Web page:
Carbs Help Athletes Better During Intense Training
If you ask most lifters, what’s the most important part of muscle recuperation for intense training, they will immediately say it’s protein, or glutamine, or some other nutritional supplement, but sleep is the most important recuperative aspect of training. Sleep is considered to be the “gold standard” post-exercise recovery procedure for athletes. During sleep, muscles are regenerated and during sleep, there is an increase in growth hormone that has significant effects on protein synthesis and repair.
If you have ever seen a bodybuilder on an extreme diet getting ready for a show, you will notice that he is sleeping more often. Sleep is an essential aspect of recovery and fatigue management. Disturbed sleep is often reported as both a contributor and symptom of increased physical strain on the body.
If your training intensely, you need to refuel your body with the right amount of protein and carbohydrates. It’s been well established that carbohydrate feeding before and during exercise can provide a substrate for muscle and brain during exercise and can delay muscle fatigue and enhance performance. It’s been well established that during intense training, sleep disturbances can occur especially during periods of calorie restriction.
Few studies have investigated the effects of exercise training on sleep physiology in well-trained athletes. Researcher’s examined changes in sleep markers, mood state and exercise performance in well-trained cyclists undergoing short-term intensified training and carbohydrate nutritional intervention.
Thirteen highly-trained male cyclists participated in two 9-day periods of increased training:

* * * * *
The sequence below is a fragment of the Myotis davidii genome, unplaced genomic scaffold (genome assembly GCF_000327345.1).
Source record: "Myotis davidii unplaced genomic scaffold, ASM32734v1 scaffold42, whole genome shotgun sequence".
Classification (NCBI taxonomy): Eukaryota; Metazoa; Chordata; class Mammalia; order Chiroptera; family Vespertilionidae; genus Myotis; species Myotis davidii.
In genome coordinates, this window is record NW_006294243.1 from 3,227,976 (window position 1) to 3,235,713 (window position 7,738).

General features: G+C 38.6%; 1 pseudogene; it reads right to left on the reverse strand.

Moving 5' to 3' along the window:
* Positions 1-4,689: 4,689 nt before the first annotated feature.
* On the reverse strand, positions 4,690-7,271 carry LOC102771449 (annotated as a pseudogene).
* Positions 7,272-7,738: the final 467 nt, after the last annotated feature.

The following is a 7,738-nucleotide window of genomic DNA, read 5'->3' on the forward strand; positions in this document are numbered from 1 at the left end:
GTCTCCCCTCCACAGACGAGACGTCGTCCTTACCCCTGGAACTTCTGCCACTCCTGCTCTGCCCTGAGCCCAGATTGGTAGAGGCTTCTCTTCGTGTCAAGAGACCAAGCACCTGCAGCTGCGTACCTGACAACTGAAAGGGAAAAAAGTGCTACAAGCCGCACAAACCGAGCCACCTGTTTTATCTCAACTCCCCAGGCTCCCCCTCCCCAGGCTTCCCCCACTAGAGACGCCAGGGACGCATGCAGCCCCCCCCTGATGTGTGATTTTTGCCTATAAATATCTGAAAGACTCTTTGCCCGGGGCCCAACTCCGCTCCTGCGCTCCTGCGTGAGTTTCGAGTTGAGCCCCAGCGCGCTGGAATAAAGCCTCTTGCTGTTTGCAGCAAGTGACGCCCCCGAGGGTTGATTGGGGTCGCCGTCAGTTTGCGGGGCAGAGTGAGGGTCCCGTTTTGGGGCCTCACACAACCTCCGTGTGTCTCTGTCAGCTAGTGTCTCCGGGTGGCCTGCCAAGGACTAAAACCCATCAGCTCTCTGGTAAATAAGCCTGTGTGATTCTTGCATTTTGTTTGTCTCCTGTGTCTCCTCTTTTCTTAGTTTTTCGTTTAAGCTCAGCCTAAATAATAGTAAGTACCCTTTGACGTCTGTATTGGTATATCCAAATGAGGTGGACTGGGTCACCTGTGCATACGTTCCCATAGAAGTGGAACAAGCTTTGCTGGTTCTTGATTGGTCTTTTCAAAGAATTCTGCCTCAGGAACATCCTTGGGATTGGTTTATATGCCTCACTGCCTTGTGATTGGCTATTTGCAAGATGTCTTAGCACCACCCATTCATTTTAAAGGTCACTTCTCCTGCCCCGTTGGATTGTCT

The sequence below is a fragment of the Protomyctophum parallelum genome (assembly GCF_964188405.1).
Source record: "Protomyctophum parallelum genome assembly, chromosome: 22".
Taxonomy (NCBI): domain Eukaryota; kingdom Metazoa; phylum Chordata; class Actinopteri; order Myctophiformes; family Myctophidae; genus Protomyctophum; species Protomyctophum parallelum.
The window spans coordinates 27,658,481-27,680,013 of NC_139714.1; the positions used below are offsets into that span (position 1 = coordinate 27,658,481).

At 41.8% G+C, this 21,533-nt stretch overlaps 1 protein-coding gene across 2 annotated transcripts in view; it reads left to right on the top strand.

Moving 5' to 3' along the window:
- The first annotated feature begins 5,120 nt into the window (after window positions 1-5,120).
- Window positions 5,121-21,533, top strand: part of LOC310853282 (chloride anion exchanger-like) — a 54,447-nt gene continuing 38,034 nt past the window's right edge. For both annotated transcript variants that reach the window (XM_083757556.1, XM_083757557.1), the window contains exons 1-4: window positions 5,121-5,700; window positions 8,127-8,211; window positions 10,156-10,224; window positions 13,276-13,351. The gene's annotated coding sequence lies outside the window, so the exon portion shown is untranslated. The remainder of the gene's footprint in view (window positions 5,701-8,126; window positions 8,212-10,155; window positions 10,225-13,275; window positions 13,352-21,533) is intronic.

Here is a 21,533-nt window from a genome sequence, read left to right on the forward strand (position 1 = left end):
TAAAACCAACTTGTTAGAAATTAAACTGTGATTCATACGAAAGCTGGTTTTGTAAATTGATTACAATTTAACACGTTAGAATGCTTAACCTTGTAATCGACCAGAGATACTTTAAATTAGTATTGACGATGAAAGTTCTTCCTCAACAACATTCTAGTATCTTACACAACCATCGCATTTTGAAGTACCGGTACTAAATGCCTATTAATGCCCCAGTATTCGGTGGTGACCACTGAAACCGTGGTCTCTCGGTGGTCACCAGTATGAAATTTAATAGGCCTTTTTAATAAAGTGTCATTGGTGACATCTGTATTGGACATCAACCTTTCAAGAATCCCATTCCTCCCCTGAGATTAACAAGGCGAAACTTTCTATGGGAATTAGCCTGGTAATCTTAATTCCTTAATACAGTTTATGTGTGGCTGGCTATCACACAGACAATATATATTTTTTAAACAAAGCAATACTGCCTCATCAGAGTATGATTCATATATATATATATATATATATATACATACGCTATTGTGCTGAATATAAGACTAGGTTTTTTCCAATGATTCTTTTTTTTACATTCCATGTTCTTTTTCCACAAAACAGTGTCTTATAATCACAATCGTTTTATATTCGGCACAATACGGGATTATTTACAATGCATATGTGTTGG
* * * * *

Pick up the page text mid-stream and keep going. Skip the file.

- A high carbohydrate nutritional intervention. The high -carbohydrate group received 24 grams of carbohydrate pre-exercise. During exercise, participants a carbohydrate-electrolyte solution per hour of exercise; containing 60 grams. Following exercise, participants were provided with recovery nutrition. The recovery beverage contained 14 grams of carbohydrate and 17 grams of protein.
- moderate carbohydrate nutritional intervention before, during and after training sessions.
Sleep and mood state questionnaires were completed daily. At the end of the study, percentage sleep time fell during intensified training despite an increase in time in bed. Sleep efficiency or the quality of sleep decreased during intensified training. Furthermore, there was an increase in the number of wake bouts throughout the night and overall a more fragmented sleep period. In addition, the cyclists experienced significant disruptions to mood state, reporting increased tension, anger, fatigue, confusion, depression and increased feelings and symptoms of stress.
Despite intensified training having a detrimental effect across a range of sleep parameters, the only difference between conditions observed was significantly longer actual sleep time in moderate carbohydrate group compared with high carbohydrate group. It was also observed that during the days 5–6 of intensive training, heart rate was greater in the moderate carbohydrate group than the high carbohydrate group. This could indicate the lower muscle glycogen levels were resulting in a strained physiological reaction. Mood disturbance increased during intensified training and was greater in the moderate carbohydrate diet than the high carbohydrate diet. The high carbohydrate nutritional intervention reduced some, but not all of the detrimental effects of intense training.
This study is also a reminder to all coaches of the need to build ample time for rest, including naps, into their athletes’ training plans. Also, the study reports increased mood disturbances occurring with intense training and inadequate carbohydrate intake.
Killer SC, Svendsen IS, Jeukendrup AE, Gleeson M. Evidence of disturbed sleep and mood state in well-trained athletes during short-term intensified training with and without a high carbohydrate nutritional intervention. J Sports Sci. 2015 Sep 25:1-9.
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Davenne, D. (2009). Sleep of athletes–problems and possible solutions. Biological Rhythm Research, 40 (1), 45–52.
Jeukendrup, A. (2014). A step towards personalized sports nutrition: Carbohydrate intake during exercise. Sports Medicine (Auckland, N.Z.), 44(SupplS1), 25–33.